Reviewed by: Tracy Huff
Fact Checked by: Paula Quinon
Does Roobet Do Human Trafficking? Read to know more. A conspiracy theory has been going viral on TikTok, claiming that the online gambling service Roobet is involved in human trafficking. This claim was first made by user @tythecrazyguy in a series of videos, where he suggests that Roobet is using “slaves” as dealers and croupiers.
While this has sparked debate among viewers, with some offering logical explanations as to why this could not be true, there are others who still believe in it and are spreading the message.
To further investigate the validity of such claims, it is important to understand the history of Roobet and the industry it serves. Founded back in 2019, Roobet is an online casino company based in Curaçao and licensed by the government there.
As such, many experts agree that if this were truly a case of human trafficking, then Roobet would not be able to receive its license due to its stringent laws surrounding slavery and exploitation located within the Caribbean island state. So what’s the truth?
American Woman Missing In 2011 Was The Masked Woman: Users Claim
The recent conspiracy theory on TikTok that suggests that Roobet, an online casino, is involved in human trafficking has been causing a stir. The videos were posted by @tythecrazyguy alleging the use of “slaves” as online dealers for their services and it quickly spread throughout the platform. This claim has left many people confused and wondering; does Roobet do human trafficking?
The Roobet Human Trafficking Conspiracy Theory has been going viral on TikTok, with over 1.1 million views of the video posted by popular TikTok user @tythecracyguy who has more than 3.3 million followers.
In the video, the Roobet website, which is blocked for users in the US, shows female dealers who look “suspiciously” exhausted and some of whom struggle to keep their eyes open while dealing, according to a video shared by @tythecrazyguy.
This led to suspicions that one of the masked women featured in a video posted by @karlapeoples101 might actually be Lauren Spierer, a 20-year-old American woman who went missing from Bloomington, Indiana nine years ago in 2011.
This also led many commenters to assume that the women were either being abused or drugged. Others asserted that they were just overworked since the internet is operational around-the-clock or that there is little opportunity for human interaction, which makes them bored or exhausted.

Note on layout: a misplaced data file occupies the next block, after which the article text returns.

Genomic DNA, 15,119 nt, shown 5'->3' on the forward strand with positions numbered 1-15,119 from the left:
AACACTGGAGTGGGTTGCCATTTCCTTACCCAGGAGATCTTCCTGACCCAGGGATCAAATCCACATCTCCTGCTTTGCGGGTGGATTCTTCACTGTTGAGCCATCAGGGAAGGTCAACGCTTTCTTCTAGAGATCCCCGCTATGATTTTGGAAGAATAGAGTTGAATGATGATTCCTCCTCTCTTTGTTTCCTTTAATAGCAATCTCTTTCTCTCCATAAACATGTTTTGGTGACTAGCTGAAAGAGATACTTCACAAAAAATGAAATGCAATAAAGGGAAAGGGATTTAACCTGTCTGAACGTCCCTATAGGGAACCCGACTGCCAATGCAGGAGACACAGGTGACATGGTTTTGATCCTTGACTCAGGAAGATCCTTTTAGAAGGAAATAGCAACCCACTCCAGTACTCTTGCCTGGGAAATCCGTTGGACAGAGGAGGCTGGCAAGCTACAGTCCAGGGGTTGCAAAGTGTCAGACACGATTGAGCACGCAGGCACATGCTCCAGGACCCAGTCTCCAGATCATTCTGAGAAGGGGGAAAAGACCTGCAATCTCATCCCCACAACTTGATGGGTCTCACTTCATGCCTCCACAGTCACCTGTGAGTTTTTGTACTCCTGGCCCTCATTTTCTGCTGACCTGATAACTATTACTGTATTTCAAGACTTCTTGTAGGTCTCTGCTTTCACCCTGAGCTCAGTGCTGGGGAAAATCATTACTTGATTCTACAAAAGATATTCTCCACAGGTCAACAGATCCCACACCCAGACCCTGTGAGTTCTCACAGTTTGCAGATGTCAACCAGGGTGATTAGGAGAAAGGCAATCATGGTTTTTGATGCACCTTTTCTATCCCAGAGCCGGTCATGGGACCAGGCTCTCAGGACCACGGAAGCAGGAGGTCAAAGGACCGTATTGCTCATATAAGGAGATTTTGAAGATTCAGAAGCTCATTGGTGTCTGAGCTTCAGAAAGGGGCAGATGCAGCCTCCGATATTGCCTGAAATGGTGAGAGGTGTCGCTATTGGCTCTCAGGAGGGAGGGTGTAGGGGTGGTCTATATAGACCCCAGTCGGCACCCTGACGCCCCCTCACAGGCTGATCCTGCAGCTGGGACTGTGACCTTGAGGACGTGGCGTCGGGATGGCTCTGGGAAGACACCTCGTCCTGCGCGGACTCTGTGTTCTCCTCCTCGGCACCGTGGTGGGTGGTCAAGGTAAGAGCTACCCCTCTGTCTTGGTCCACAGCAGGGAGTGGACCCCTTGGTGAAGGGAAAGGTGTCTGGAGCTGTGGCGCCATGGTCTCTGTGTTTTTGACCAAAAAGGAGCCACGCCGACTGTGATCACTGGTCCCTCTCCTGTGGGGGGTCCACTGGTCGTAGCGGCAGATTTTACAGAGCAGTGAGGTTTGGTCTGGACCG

Then, @tythecrazyguy posted a clip of one of the women fainting live on camera. However, what he claims was “offsetting” about the incident was that soon after the dealer passed out, three men arrived and carried her away from the camera while she was still seated in her chair.
This fueled rumors that the dealer may have been tied to the chair and the women were being forced to work against their will leading to the controversy that Roobet may be involved in human trafficking.
So Are The Rumors Actually True?
In reality, the videos mentioned in the conspiracy theory are actually produced by Evolution Gaming – the world’s largest provider of live gambling services – and not by Roobet themselves. U.S. users being blocked from Roobet would also likely have more to do with U.S. gambling laws than any nefarious activity taking place on their end; many countries worldwide restrict access to online gambling sites for their citizens due to legal reasons or otherwise.
Also, at the end of his video, @tythecrazyguy adds a disclaimer claiming he does not endorse the conspiracy theory despite presenting much of the information as plausible; thus it is important to take what he claims with a grain of salt until further proof emerges regarding any potential wrongdoing by Roobet or their partners in relation to human trafficking activities.
It’s also worth noting that neither Roobet nor Evolution Gaming have commented publicly on these allegations at this time – meaning they could still turn out to be false rumors or exaggerated claims made without sufficient evidence backing them up.
Some users also commented:
“This actually looks like something that needs to be investigated”
“Maybe it’s banned in the US so no one can recognize the missing girls”
Additionally, in one version of the video, the woman is seen being dragged by some men along with the chair, while in another version, she is being carried without the chair. This has aroused suspicion further of whether the video is actually genuine or not.
All in all, this isn’t the first time a website has become a target of human trafficking conspiracy. An online retailer site Wayfair faced a similar accusation when some overly priced furniture on its website was listed under names that were identical to women who went missing a while back.
In the end, truth or not, the controversy created quite a stir that even Google autocomplete started suggesting “Roobet trafficking” and “Roobet conspiracy” after just typing the word “Roobet” in the search bar. However, this didn’t stop people from using online gambling sites like Roobet.
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